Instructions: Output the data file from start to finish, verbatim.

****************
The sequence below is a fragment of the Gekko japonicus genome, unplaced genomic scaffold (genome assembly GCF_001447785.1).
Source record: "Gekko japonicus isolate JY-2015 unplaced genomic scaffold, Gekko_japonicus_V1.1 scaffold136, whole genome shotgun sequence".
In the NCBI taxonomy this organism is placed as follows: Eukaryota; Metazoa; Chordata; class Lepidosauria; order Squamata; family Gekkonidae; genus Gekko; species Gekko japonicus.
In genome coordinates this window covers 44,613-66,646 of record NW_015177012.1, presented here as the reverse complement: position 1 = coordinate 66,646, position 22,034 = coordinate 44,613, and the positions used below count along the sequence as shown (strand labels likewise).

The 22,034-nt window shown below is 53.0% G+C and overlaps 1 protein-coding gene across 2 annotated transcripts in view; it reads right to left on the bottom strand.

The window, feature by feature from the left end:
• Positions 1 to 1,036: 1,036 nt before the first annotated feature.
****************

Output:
The sequence below is a fragment of the Gekko japonicus genome, unplaced genomic scaffold (genome assembly GCF_001447785.1).
Source record: "Gekko japonicus isolate JY-2015 unplaced genomic scaffold, Gekko_japonicus_V1.1 scaffold136, whole genome shotgun sequence".
In the NCBI taxonomy this organism is placed as follows: Eukaryota; Metazoa; Chordata; class Lepidosauria; order Squamata; family Gekkonidae; genus Gekko; species Gekko japonicus.
In genome coordinates this window covers 44,613-66,646 of record NW_015177012.1, presented here as the reverse complement: position 1 = coordinate 66,646, position 22,034 = coordinate 44,613, and the positions used below count along the sequence as shown (strand labels likewise).

The 22,034-nt window shown below is 53.0% G+C and overlaps 1 protein-coding gene across 2 annotated transcripts in view; it reads right to left on the bottom strand.

The window, feature by feature from the left end:
• Positions 1 to 1,036: 1,036 nt before the first annotated feature.